Trump’s villainy is one reason why the Mueller Report was so disappointing. In the face of such naked corruption, we were waiting for someone to swoop in and catch America as we plummeted into a MAGA-induced, immoral abyss. Bob Mueller seemed like the perfect hero to end the nightmare. He was in every way Trump’s opposite—a war hero, a distinguished civil servant, a quiet, principled, respected man of the law. But in the end Mueller—like Batman—couldn’t pull the trigger, so to speak. He meticulously catalogued Trump’s unethical and corrupt behavior—the dubious interactions between Trump’s henchmen and Russians, the quasi-mob boss’ myriad attempts to obstruct justice—but stopped just short, hamstrung by a high burden of proof and convoluted regulations about indicting a sitting president. The damning 448 pages was not the silver bullet we had hoped for. There would be no ignominious perp-walk across the White House lawn. Trump, William Barr, Don Jr., Roger Stone, Jared Kushner, Stephen Miller, Sarah Huckabee Sanders—this dramatis personae of venality and vice—had won. Unlike all of the hero stories from my childhood, the bad guys had indeed gotten away with it.
At least for now. Because this horror story has landed with tidal force among voters in this country, who know now that there is no deus ex machina coming to rid the U.S. of Donald Trump. Congress will likely err on the side of caution and not sign articles of impeachment. Farmed out investigations will probably not take action against him until he leaves office. We are living through the Empire Strikes Back. Thanos has the Infinity Stones. But there is a moment coming where things turn around, where Hulk gets up at two and half, where Rocky lands the haymaker, where the good guys win.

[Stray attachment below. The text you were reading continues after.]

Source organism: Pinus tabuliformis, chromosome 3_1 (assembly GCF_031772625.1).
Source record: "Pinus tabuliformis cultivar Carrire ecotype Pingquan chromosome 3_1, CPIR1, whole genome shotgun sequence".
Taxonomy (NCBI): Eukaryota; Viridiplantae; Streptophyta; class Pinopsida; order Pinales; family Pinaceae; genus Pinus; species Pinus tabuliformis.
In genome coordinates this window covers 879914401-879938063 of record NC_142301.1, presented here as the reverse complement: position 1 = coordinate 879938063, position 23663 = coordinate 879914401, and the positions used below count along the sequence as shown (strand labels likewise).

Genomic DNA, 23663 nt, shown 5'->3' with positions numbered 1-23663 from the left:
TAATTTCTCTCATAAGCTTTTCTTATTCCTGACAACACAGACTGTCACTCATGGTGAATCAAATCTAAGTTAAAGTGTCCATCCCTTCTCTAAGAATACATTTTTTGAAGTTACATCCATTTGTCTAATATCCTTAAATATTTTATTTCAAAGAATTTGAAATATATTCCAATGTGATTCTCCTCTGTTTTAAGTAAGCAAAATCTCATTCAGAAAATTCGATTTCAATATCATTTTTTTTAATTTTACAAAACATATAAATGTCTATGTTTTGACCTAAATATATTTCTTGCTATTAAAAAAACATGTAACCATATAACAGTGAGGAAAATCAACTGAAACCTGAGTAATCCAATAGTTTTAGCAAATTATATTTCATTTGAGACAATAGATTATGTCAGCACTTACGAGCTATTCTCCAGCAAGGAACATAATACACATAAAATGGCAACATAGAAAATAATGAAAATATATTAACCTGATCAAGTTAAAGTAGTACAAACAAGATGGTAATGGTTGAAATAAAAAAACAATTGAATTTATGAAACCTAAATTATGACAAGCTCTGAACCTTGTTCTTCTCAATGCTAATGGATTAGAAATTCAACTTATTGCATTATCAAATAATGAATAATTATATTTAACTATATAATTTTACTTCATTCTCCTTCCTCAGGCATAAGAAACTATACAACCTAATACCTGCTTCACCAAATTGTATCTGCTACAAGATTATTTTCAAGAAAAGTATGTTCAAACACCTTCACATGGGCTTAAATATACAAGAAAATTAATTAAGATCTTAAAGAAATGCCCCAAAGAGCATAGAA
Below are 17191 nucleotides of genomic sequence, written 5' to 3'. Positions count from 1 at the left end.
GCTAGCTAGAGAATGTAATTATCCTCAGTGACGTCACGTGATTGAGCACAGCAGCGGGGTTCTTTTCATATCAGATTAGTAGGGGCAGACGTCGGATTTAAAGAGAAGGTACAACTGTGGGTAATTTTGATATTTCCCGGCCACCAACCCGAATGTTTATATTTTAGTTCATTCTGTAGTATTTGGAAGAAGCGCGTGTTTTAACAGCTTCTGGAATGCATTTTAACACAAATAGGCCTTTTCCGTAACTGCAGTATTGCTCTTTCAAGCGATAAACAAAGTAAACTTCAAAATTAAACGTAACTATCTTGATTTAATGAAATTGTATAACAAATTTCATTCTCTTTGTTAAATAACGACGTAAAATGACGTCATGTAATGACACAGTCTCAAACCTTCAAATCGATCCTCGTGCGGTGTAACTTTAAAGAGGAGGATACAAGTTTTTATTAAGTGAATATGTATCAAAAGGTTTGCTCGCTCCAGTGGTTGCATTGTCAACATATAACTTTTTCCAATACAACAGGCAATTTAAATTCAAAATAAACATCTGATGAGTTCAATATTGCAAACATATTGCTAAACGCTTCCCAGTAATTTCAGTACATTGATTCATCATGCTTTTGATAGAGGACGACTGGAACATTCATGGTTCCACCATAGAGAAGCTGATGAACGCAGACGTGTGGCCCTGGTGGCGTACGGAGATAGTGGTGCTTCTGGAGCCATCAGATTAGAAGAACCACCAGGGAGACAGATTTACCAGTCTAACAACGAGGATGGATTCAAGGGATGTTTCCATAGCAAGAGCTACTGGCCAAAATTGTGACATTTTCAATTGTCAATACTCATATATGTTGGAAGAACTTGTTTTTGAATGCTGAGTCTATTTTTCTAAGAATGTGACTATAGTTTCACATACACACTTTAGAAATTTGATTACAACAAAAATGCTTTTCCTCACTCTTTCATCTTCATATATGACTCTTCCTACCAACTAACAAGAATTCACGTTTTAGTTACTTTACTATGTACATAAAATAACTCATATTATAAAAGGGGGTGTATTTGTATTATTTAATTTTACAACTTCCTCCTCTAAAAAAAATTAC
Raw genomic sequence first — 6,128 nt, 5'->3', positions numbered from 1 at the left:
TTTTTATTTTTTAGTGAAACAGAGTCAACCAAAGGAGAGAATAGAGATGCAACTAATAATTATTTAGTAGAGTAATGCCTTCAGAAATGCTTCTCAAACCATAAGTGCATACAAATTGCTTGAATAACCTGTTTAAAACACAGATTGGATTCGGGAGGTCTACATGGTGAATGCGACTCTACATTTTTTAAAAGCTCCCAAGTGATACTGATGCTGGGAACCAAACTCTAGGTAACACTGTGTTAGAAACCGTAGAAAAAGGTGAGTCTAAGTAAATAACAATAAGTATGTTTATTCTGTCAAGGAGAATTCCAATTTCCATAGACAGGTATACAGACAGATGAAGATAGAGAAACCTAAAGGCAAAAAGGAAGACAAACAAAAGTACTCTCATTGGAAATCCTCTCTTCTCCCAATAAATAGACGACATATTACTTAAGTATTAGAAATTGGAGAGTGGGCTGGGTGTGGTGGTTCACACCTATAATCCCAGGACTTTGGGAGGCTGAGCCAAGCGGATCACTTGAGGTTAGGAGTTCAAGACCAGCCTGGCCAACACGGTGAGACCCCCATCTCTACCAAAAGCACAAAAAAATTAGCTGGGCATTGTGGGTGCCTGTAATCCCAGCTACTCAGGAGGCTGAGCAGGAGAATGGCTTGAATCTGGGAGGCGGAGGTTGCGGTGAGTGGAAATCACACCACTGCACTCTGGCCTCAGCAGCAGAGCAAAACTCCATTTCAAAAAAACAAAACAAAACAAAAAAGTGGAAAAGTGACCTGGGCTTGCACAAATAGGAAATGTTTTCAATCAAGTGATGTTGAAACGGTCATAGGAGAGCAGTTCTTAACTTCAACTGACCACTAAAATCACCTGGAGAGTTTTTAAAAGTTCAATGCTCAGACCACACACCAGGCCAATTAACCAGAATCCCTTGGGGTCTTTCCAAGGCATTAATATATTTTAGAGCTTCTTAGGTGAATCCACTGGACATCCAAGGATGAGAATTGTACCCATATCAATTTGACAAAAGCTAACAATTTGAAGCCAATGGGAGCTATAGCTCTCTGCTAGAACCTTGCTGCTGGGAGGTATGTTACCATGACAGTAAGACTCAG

But it starts with us. We have to save ourselves. Because like the late great David Bowie said, “We can be heroes…just for one day.”
And that day is November 3, 2020.
(1) - There were even off-screen heroes who competed against our international enemies as the prospect of war loomed. In 1936, Olympian Jesse Owens sprinted past the “Superior Race” of Aryans in front of an apoplectic Adolf Hitler. Bobby Fischer dethroned Russian Boris Spassky to become World Chess Champion in 1972. A rag-tag group of U.S. amateurs defeated the juggernaut Russian hockey team in the 1980 Olympics.
(2) I am a teacher and certainly don’t consider myself a hero. I include education here, not as a roundabout way to bestow such a title on myself, but because I have seen the power of great educators in action. I aspire to be like the ones who have had an impact on myself and others.